allowed to and did retire on August 21, 2003 under RA 910 – and thus was entitled to a
lifetime monthly pension after August 2008, or five years after his retirement. In a
Resolution, the Court denied Atty. Alauya’s above request. From the above adverse
action, as subsequently reiterated, Atty. Alauya repeatedly sought reconsideration.
Premised on the Court’s previous denial resolutions, the OCA at first urged the denial of
the desired reconsideration, but later changed its earlier stance and recommended the
approval of Atty. Alauya’s request for a lifetime monthly pension.

ISSUE:

Whether or not the term “privileges of a judge of the RTC” also include in context
lifetime monthly pension.

RULING:

YES. Time and again, the Court has followed the practice of liberal treatment in passing
upon retirement issues and claims, particularly of judges and justices, obviously in
keeping with the beneficial intendment of retirement laws which is to reward satisfactory
past services and at the same time provide the retiree with the means to support himself
and his family in his remaining years. On several occasions, this Court has liberally
interpreted retirement laws in keeping with its purpose. In Government Service
Insurance System v. De Leon: Retirement laws, in particular, are liberally construed in
favor of the retiree because their objective is to provide for the retiree’s sustenance and,
hopefully, even comfort, when he no longer has the capability to earn a livelihood. The
liberal approach aims to achieve the humanitarian purposes of the law in order that
efficiency, security, and well-being of government employees may be enhanced.
Indeed, retirement laws are liberally construed and administered in favor of the persons
intended to be benefited, and all doubts are resolved in favor of the retiree to achieve
their humanitarian purpose. Upon the foregoing perspective, the term “privileges of an
RTC judge” and the conferment thereof must be considered as covering the retirement
benefits under RA 910, meaning a lump-sum payment of five years’ salary and a
monthly pension until death after the 5-year period.
A.M. No. RTJ-15-2417 [Formerly known as OCA IPI No. 10-3466-RTJ], July 22,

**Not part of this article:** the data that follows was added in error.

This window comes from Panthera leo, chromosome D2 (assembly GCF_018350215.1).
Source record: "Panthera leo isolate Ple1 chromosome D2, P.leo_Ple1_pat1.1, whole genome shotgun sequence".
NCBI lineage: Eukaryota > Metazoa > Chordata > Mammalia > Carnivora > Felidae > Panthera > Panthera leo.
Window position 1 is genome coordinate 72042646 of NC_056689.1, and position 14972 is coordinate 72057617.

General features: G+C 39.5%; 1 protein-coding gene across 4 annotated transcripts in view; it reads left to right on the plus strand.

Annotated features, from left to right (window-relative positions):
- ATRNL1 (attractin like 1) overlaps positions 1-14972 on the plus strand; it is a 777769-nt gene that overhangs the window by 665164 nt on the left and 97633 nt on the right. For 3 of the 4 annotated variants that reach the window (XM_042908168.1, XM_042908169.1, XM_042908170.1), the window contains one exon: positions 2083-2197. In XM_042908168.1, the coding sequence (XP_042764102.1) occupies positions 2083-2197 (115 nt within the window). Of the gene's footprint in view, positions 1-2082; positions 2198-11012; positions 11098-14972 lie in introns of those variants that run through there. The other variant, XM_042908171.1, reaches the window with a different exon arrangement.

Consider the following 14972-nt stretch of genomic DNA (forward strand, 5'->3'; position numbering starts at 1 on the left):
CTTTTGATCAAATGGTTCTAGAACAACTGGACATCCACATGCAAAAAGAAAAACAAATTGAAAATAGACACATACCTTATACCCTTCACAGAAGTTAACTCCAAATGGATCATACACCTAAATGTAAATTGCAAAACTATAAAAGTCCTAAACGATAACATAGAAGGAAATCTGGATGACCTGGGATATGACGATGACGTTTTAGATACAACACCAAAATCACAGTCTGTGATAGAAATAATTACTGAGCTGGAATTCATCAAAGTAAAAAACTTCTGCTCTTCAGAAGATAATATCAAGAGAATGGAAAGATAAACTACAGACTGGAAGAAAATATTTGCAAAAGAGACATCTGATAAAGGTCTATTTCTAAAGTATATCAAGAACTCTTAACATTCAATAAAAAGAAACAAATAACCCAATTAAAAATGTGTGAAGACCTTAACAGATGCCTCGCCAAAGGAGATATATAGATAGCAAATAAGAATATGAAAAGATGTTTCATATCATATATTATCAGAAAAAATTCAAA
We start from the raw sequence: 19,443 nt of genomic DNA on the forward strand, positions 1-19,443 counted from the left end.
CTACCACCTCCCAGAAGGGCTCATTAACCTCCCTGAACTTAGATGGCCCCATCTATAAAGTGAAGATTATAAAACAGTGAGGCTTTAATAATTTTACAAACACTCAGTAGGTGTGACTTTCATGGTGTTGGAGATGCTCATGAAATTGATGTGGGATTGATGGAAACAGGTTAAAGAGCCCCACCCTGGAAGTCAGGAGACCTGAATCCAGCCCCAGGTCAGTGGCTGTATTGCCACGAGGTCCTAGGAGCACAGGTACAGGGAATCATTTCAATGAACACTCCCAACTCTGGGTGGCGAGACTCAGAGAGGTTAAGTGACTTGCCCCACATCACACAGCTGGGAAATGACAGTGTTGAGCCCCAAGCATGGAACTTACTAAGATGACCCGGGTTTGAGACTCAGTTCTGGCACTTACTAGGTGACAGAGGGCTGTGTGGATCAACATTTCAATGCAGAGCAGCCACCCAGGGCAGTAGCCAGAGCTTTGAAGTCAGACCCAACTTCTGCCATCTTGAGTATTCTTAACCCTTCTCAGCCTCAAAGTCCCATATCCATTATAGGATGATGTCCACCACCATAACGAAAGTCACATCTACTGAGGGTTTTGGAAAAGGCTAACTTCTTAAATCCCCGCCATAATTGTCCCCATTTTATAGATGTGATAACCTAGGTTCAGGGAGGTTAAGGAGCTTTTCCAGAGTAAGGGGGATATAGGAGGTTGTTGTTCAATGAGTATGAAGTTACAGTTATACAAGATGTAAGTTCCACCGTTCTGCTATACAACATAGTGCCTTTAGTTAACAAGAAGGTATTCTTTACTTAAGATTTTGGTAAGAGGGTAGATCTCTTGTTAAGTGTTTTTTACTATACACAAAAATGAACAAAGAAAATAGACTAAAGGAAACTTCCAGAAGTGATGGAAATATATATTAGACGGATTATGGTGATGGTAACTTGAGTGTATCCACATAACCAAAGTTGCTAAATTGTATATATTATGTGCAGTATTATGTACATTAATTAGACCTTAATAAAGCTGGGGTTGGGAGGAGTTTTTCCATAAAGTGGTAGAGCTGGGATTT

2015
Eladio D. Perfecto v Judge Alma Consuelo Esidera

FACTS:

Eladio Perfecto filed an administrative complaint against Judge Alma Consuelo


Desales-Esidera of Branch 20 of the Regional Trial Court of Catarman, Northern Samar
for falsification of public document and dishonesty alleging that Judge Alma Consuelo
Desales-Esidera was first married to Richard Tang Tepace on May 7, 1987

It was discovered that on October 3, 1990, Judge Desales-Esidera gave birth to a


daughter with Renato Verano Esidera at Capitol Medical Center in Quezon City.
However, her marriage to Richard Tang Tepace was later declared void only on
January 27, 1992.

Perfecto further alleged that Judge Desales-Esidera falsified her daughter's birth
certificate to make it appear that she and Esidera were married on March 18, 1990 and
that their daughter was a legitimate child. But it was discovered that no marriage took
place on that date based on a certification of no marriage issued by the Office of the
City Civil Registrar of Paranaque City.

Judge Desales-Esidera filed her Comment with Motion to Dismiss arguing that Perfecto
did not comply with the requirement of personal knowledge under Rule 140, Section 1.
He should have supported his Complaint "with affidavits of persons who knew her
personally or with authenticated copies of documents that supported his allegations."
Otherwise, Perfecto's allegations were nothing more than "tsismis" or hearsay.

ISSUES:

1.WON Judge Desales-Esidera's omission to correct her child's birth certificate is not
sufficient to render her administratively liable
2.WON Judge's acts constitute immorality for purposes of administrative liability
3.WON Judge’s claims of religious freedom can shield her from liability for misconduct
under our laws
4.WON Judge can claim that engaging in sexual relations with another person during
the subsistence of a marriage is an exercise of her religious expression.

RULING:

We find that Judge Desales-Esidera's omission to correct her child's birth certificate is
not sufficient to render her administratively liable under the circumstances. The error in
the birth certificate cannot be attributed to her. It was found that her husband was the
one who decided on the format of the birth certificate and she took no part in making it.
Judge Desales-Esidera is also not guilty of disgraceful and immoral conduct under the
Code of Professional Responsibility.

Morality may be religious and secular. A conduct is religiously moral if it is consistent


with and is carried out in light of the divine set of beliefs and obligations imposed by the
active power. What is good or right at a given circumstance does not derive its basis
from any religious doctrine but from the independent moral sense shared as humans.

To determine the administrative liability of lawyers and judges, "immoral conduct"


should only relate to their conduct as officers of the court. To be guilty of "immorality"
under the Code of Professional Responsibility, a lawyer's conduct must be so depraved
as to reduce the public's confidence in the Rule of Law.

We also do not find that respondent judge's acts constitute immorality for purposes of
administrative liability. Under the circumstances, respondent judge's second marriage
and her alleged affair with her second husband were not of such depravity as to reduce
confidence in the Rule of Law.

While we do not find respondent judge administratively liable for immorality, we can
determine if she is administratively liable for possible misconduct. .